A perspective from Oregon’s mid-Willamette Valley

Traffic beat: Our new “ovalabout”

Written April 21st, 2015 by Hasso Hering
Not exactly round: We'll see how it works in heavy traffic.

Not exactly round: We’ll see how it works in heavy traffic.

Please check the update concerning the south bypass and Highway 34 at the bottom of this story.

Things have been heating up on the traffic beat. On Monday and Tuesday motorists got stuck in, and complained about, heavy congestion between Corvallis and Albany, apparently brought on by construction work on the south bypass of Highway 34. And in Albany, the city Monday opened its so-called “mini-roundabout.”

Only it’s not really round, at least not round like a circle. It’s more like an “ovalabout.” The city’s contractor built that new intersection layout at Quarry and Spring Hill in anticipation of closing North Albany Road for reconstruction starting in June. There probably isn’t enough room to make it completely round, so it ended up the way it did.

The point is to allow traffic to flow through the intersection without stopping when there is no cross traffic. North Albany commuters will see how it works when the time comes.

Approaching Ellsworth Bridge on 20: Backup in the mirror.

Approaching Ellsworth Bridge on 20: Backup in the mirror.

In the meantime, the Corvallis bypass project seems to be putting more Albany-bound traffic on Highway 20. Writing in the Corvallis paper, reporter Bennett Hall Tuesday quoted Rick Little, the ODOT spokesman for this area, as recommending various alternatives for avoiding the congestion on Highway 34, including taking Highway 20 if people are headed to Albany and Lebanon. That would explain the heavy traffic and backup approaching the Ellsworth Street Bridge, seemingly more severe than usual during the afternoon drive time.

The work on the south bypass is to provide two right-turn lanes onto Highway 34, and it’s supposed to be completed in June.

In Albany, the Public Works Department has taken special pains — especially on social media including Facebook — to keep the public informed on progress in the North Albany road project. Engineer Chris Cerklewski announced the completion of the roundabout on Monday night. And on Tuesday afternoon, the city notified people that utility work that day was taking a little longer than expected but both lanes, up and down from Gibson Hill, would be reopened soon.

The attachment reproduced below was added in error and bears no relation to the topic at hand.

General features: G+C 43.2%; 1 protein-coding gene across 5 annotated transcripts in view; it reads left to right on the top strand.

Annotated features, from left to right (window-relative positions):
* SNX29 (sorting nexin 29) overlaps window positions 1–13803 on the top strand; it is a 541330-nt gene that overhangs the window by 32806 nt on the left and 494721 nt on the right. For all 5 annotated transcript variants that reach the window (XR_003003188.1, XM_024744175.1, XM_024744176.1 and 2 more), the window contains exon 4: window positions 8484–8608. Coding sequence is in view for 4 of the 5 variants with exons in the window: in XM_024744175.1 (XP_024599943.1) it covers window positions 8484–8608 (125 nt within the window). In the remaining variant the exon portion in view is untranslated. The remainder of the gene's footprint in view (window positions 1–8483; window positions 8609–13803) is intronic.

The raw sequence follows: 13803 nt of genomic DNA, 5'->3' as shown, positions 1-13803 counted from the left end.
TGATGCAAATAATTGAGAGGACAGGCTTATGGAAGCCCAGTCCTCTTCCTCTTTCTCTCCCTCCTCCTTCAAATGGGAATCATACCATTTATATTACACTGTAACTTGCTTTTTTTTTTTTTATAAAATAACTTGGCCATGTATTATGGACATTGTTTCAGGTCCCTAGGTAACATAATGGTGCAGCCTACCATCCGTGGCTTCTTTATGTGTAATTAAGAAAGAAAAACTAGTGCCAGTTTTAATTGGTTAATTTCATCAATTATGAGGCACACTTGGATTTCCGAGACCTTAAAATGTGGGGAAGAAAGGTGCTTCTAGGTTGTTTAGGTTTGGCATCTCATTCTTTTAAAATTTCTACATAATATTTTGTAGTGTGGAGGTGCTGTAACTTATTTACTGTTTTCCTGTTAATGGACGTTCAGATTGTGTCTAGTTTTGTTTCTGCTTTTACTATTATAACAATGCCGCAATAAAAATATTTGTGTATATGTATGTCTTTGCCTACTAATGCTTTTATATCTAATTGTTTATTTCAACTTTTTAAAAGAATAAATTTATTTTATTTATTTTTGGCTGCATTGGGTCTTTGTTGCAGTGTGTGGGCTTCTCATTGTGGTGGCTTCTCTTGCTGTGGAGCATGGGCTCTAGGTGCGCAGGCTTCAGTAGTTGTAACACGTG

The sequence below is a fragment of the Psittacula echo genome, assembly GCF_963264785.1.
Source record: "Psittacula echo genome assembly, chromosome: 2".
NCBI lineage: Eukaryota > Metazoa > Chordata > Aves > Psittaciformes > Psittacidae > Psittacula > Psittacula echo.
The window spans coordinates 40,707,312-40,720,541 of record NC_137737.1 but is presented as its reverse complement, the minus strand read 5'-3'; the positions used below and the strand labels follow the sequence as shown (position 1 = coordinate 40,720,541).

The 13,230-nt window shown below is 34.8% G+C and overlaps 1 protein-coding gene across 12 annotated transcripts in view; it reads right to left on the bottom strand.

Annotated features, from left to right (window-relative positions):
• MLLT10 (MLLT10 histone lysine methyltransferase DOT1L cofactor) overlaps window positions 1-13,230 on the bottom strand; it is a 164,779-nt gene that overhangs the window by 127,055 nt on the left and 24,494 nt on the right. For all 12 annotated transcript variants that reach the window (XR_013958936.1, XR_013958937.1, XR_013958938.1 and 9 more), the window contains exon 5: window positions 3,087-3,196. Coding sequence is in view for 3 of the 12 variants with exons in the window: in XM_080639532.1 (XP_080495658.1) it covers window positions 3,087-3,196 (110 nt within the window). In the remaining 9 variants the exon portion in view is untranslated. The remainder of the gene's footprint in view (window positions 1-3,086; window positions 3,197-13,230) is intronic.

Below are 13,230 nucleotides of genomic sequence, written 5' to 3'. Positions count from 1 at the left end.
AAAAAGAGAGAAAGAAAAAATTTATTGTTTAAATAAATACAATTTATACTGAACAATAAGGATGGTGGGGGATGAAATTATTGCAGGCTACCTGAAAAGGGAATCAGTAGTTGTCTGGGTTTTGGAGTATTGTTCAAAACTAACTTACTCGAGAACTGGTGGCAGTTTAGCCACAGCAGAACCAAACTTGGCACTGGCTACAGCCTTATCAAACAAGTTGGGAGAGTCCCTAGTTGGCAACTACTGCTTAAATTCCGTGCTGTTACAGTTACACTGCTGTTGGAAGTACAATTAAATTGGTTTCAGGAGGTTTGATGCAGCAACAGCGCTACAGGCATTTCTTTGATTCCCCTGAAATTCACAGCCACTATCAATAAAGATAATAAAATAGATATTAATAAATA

The city is doing an excellent job on the public information front, and people can tune in to the frequent updates by finding the North Albany Road project page on Facebook and checking it whenever they want. (hh)

Update: ODOT announced Wednesday it was making immediate changes to ease severe congestion due to lane restrictions at the south bypass and Highway 34 just east of Corvallis: Northbound travelers on the bypass will be allowed to only turn right onto eastbound OR 34. Going straight or turning west will not be allowed. ODOT created a dedicated right turn lane for northbound bypass travelers by reducing the construction area available to the contractor. This will allow eastbound travelers using the Van Buren Street Bridge to access OR 34 concurrently with bypass travelers. The combination should allow the intersection to function more efficiently.

One response to “Traffic beat: Our new “ovalabout””

  1. tom cordier says:

    I’ve used it a few times with great ease. the key is for everybody to mind the 15mph limit.


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